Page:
Once their new work journey begins, the focus of onboarding shifts to bringing clarity because a clear understanding of the job can lower feelings of uncertainty. New employees need to know:

  • Who they'll report to and work with;
  • What their responsibilities are;
  • What training is available;
  • What performance goals and expectations there are;
  • How and when they'll be evaluated, and
  • What the feedback process is.

The availability of managerial support makes all the difference in this part of the journey. In fact, a LinkedIn survey found 96 percent of new employees felt one-on-one time with their direct manager was crucial to their integration experience.

Onboarding activities should also make new joiners feel valued and respected.

    Rather than treating the process as purely an exercise of assimilation, organisations must get to know their new recruits, by inviting them to share their goals and vision as well as providing opportunities for feedback.
    Finally, the onboarding process should tap into the human need to be social. Buddy or mentor programs can work well to encourage friendships between colleagues. According to Urbanbound, 70 percent of employees say having friends at work is key to a happy working life.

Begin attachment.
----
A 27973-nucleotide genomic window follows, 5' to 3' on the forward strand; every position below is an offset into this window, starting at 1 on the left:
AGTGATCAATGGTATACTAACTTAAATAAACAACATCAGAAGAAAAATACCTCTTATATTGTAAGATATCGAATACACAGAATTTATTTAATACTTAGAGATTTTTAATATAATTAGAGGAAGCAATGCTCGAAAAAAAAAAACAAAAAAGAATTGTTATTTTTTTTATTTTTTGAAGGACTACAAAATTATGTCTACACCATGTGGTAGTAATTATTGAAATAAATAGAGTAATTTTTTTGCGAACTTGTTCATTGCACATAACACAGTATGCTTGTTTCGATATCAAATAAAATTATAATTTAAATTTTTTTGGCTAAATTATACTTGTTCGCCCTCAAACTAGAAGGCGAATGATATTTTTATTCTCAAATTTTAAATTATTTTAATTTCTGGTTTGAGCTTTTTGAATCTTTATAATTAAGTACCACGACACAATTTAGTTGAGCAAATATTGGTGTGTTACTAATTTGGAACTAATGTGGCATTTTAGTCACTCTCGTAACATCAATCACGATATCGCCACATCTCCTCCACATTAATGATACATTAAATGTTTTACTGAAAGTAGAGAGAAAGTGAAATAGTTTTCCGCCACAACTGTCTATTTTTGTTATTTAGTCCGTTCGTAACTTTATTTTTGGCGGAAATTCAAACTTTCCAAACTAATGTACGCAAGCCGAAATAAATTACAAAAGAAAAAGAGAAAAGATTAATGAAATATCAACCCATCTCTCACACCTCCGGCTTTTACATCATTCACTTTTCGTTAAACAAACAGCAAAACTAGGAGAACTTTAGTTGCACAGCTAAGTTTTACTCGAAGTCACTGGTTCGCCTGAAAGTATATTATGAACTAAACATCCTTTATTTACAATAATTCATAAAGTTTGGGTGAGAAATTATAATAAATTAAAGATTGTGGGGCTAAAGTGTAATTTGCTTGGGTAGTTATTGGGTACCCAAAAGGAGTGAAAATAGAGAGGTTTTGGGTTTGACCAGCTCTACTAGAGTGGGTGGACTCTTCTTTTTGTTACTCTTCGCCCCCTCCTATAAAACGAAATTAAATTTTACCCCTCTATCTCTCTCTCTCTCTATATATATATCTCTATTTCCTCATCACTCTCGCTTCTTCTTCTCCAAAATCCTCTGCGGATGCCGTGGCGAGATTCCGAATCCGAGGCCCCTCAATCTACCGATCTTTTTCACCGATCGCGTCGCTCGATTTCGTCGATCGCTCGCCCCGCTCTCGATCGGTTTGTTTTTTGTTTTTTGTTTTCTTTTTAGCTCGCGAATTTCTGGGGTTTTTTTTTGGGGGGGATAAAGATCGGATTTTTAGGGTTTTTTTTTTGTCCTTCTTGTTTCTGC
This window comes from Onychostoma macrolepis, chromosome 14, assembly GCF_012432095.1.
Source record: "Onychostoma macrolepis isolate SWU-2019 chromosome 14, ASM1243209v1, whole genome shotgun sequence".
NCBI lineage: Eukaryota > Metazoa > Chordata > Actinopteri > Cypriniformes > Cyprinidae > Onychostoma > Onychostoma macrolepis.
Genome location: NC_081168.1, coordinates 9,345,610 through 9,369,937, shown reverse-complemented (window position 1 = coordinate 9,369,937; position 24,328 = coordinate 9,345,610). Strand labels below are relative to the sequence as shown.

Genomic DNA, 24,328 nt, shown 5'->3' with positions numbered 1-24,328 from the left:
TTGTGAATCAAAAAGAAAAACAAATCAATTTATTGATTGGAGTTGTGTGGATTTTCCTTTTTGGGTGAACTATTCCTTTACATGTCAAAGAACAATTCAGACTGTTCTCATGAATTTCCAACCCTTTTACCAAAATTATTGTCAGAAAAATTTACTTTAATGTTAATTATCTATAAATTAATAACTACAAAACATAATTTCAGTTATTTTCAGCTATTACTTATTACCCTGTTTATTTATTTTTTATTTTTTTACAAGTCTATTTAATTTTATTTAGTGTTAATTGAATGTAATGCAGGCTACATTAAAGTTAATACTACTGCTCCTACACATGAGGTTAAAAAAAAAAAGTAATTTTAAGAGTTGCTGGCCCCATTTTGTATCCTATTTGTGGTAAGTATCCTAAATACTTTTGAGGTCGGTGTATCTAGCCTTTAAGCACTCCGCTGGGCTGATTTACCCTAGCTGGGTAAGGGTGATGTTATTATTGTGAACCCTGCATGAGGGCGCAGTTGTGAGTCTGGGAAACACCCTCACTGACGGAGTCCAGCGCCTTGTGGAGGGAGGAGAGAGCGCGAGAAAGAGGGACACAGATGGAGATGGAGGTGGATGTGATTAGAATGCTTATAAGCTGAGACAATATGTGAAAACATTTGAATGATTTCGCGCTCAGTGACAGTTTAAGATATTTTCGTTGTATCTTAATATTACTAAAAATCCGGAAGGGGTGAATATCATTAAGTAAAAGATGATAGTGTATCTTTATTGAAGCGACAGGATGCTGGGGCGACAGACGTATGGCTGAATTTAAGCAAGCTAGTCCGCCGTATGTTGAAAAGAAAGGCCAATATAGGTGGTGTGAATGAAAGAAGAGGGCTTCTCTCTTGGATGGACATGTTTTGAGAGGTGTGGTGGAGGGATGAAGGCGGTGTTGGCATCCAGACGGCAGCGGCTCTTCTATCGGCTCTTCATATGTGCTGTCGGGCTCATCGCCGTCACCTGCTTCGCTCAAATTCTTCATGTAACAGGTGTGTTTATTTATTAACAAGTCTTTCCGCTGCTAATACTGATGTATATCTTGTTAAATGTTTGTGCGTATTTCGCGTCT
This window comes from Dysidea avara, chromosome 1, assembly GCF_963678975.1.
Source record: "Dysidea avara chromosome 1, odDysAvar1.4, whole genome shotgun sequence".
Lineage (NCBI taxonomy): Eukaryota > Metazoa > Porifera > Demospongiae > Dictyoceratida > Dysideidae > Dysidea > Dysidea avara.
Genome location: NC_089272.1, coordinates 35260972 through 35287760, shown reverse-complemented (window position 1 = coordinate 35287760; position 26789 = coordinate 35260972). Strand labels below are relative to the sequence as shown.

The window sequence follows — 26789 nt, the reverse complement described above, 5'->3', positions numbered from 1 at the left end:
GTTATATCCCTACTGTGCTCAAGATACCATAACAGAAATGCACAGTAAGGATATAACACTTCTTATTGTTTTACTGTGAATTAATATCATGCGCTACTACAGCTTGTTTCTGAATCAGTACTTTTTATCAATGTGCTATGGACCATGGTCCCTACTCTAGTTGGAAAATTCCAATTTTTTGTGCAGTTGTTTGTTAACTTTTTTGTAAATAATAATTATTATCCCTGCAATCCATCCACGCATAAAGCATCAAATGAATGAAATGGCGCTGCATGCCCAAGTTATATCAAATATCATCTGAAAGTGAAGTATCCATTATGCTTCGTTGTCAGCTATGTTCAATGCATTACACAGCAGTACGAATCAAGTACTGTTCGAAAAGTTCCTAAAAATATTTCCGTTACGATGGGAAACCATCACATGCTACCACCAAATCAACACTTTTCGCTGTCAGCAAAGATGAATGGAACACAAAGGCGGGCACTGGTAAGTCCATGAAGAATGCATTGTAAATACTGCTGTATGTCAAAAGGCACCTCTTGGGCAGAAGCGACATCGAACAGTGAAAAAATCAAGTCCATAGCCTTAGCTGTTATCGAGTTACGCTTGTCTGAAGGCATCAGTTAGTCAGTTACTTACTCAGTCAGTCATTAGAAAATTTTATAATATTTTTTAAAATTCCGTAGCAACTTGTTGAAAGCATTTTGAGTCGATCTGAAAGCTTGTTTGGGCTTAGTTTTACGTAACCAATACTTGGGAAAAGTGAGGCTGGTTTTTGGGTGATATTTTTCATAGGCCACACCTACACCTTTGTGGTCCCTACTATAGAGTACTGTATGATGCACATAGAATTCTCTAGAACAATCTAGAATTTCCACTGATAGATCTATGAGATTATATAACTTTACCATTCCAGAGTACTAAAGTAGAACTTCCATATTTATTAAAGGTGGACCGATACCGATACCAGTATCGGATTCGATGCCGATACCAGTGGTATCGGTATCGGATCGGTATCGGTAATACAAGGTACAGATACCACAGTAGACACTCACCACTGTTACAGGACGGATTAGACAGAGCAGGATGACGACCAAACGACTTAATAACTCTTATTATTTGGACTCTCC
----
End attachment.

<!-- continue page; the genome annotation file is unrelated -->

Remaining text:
Engage in technology
      The third success factor in effective onboarding concerns technology – are you maximising its use in your employee integration process?

      Tools such as e-learning, web-based portals, videos, webinars and survey software are fast becoming to go-to solution for onboarding employees, and with good reason.

      From a new joiner perspective, software tools get them up to speed faster. They help to keep track of goals, deadlines, expectations, checklists, organisational news and broader social networking opportunities. They also provide an efficient way to learn and communicate with other colleagues.

      From a human resource perspective, automating paperwork and routine administrative tasks allows more time to be spent on supporting new joiners with personalised strategies.
      Conclusion
      Now I've got you thinking jump on the Trampoline! Go check out High-Performance Leadership, get the app for free and click Start today! I'm confident it's unlike anything else you've tried. And that's deliberate! For such a huge problem (engagement) we had to get really creative. For change to happen you have to do things differently, right? Keep on experimenting and inventing - that's what gets you leaps and bounds ahead of the game.

      I'd LOVE you to try High-Performance Leadership and start improving straight away - test it for yourself and then try it out on your team!

      If you're interested in learning more, drop me a line!
      A leadership mentor,
      for self-improvers
      & high performers.
      With a personal accountability coach in your pocket, it's easy to keep on top of your game. Get High-Performance Leadership App!
      If you want to hear more about Trampoline, send us a message at info@trampolineplatform.com
      Photo by Danielle MacInnes on Unsplash